The play begins when Macbeth meets three witches and is given three
prophecies - one of which is that he will be king. In Lady Macbeth's
first scene she is reading a letter from her husband telling her about
the witch's predictions. Upon reading the letter she instantly decides
to obtain the crown for Macbeth through any possible means. Lady
Macbeth is viewed as very controlling, strong, and certain; saying
that Macbeth 'Shalt be what thou art promised? At this early point in
the play I think they had a strong relationship and he was very close
to his wife as he felt he could confide his news in her.
Lady Macbeth also regards her husband as "too full o'th' milk of human
kindness". She is claiming that her husband is very kind and a worthy
gentleman. Macbeth uses affectionate words to Lady Macbeth at the
beginning of the play and refers to her as 'my dearest partner of
greatest'. To me it makes them sound like a very close couple, that
she is a very special person to him and that he loves her. He refers
to her as his partner, which shows that he thinks of her as an equal
and that he respects her.
Lady Macbeth knows that her husband's kindness makes him weak and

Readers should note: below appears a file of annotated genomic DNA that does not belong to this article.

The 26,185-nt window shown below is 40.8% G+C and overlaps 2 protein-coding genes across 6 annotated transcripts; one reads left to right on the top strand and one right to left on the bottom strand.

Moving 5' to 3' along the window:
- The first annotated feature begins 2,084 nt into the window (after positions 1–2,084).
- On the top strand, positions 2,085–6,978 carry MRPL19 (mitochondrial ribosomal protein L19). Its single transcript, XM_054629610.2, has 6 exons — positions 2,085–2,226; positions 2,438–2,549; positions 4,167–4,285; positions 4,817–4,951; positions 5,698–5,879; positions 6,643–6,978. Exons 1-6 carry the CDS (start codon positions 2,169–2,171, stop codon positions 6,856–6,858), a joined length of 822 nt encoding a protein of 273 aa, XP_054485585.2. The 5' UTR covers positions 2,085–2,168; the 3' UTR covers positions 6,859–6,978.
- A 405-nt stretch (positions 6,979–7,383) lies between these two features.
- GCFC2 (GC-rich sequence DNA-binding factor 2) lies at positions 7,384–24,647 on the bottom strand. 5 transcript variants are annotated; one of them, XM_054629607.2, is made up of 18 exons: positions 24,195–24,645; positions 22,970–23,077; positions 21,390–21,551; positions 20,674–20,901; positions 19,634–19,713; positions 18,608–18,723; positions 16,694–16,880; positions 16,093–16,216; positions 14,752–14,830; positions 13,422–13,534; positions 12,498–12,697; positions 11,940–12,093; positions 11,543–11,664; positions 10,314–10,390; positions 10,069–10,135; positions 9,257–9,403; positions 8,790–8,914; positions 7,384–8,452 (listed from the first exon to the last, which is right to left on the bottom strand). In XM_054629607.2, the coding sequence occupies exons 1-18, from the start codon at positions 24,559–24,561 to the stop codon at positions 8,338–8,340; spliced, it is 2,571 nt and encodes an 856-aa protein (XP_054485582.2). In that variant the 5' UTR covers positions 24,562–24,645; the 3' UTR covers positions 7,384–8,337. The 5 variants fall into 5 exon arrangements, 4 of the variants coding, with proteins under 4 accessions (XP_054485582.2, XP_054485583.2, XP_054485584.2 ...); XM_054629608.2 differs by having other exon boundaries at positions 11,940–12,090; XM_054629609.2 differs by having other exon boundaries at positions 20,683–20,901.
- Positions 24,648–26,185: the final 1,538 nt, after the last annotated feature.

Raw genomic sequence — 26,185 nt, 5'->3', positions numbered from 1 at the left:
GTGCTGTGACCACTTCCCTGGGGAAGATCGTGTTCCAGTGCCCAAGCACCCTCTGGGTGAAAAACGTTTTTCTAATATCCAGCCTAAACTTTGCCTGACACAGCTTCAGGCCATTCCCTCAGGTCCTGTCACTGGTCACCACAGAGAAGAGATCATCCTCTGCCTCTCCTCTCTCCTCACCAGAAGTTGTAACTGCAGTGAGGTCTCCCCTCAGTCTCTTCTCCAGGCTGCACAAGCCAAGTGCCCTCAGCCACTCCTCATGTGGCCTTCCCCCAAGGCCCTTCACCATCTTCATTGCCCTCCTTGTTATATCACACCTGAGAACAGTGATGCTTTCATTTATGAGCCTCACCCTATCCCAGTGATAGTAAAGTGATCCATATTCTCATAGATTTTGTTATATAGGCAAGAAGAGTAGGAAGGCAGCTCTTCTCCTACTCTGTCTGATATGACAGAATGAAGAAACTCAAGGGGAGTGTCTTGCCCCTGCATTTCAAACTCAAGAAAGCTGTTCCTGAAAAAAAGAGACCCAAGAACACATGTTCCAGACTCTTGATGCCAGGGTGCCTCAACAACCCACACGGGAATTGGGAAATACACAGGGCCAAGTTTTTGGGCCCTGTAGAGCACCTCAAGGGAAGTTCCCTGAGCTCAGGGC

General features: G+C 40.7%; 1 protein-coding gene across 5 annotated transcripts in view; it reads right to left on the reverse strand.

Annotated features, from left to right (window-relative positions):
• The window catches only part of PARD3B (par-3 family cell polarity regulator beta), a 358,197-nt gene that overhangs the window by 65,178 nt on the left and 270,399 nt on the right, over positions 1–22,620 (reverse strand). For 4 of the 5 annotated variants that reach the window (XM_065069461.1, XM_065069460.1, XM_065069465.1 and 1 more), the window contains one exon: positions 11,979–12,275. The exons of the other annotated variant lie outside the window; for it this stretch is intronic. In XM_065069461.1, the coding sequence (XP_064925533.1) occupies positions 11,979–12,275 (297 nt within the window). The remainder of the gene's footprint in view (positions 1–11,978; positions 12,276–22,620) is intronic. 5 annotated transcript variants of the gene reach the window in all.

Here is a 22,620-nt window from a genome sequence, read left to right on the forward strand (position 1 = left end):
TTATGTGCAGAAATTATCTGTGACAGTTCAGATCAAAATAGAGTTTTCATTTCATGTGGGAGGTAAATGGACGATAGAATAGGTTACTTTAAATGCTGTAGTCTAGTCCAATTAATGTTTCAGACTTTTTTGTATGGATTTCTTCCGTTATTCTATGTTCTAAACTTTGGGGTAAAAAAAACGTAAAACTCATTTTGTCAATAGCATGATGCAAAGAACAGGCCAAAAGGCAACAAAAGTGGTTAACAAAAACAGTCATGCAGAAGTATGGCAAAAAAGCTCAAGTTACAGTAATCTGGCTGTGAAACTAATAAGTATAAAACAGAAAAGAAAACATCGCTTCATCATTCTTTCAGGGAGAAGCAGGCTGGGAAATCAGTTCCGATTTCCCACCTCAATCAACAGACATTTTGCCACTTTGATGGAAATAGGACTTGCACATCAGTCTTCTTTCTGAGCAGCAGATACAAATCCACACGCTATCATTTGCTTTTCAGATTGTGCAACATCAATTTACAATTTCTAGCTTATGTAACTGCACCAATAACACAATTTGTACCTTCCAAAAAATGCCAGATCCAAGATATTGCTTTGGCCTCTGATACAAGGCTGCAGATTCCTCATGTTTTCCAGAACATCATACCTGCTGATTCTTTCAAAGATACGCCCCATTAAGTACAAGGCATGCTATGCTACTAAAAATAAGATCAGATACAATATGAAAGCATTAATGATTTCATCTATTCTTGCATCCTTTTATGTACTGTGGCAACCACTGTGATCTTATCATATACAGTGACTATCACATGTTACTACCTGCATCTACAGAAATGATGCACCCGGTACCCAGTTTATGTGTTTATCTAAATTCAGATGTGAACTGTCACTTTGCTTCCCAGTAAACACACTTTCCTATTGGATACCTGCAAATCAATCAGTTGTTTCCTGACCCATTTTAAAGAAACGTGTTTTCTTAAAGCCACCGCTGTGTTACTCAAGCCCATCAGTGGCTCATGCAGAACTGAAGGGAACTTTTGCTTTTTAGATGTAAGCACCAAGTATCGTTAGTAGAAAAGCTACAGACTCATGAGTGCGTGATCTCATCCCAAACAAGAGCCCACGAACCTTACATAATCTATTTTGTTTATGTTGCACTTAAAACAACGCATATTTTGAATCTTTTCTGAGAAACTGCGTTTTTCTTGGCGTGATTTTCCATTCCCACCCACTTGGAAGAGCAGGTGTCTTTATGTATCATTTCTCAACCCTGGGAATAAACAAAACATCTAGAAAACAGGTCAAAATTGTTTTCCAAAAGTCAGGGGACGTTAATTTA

susceptible to guilt that could prevent the murder of King Duncan.
Therefore she begins to manipulate Macbeth and challenges his feelings
of guilt and pity for King Duncan and tells him to replace them with
malicious and spiteful feelings: 'look like the innocent flower, but
be the serpent under it?'
Later we can see how much power Lady Macbeth had over her husband,
commanding him to murder King...
... middle of paper ...
come and that tomorrow he is returning to see the witches. Lady
Macbeth is still trying to make her husband forget what has happened
and is still the strong one of the two who seems to be holding
everything together just like she was earlier in the play. Macbeth
feels on his own in this scene as he talks with a lot of I's in his
speech 'I am in blood, I stepped in so far that I wade no more'
whereas in act 1 scene 7 he spoke of them as a couple 'We will not
fail', 'When we have marked' and 'We'd still have'.
In the end after Lady Macbeth's bizarre death Macbeth mourns, not over
his wife's death but the way of life. In his speech he seemed to have
forgotten about his wife's death but instead refers to what lies
ahead. This shows that Macbeth is no longer a loving, caring husband,
which he started out to be.
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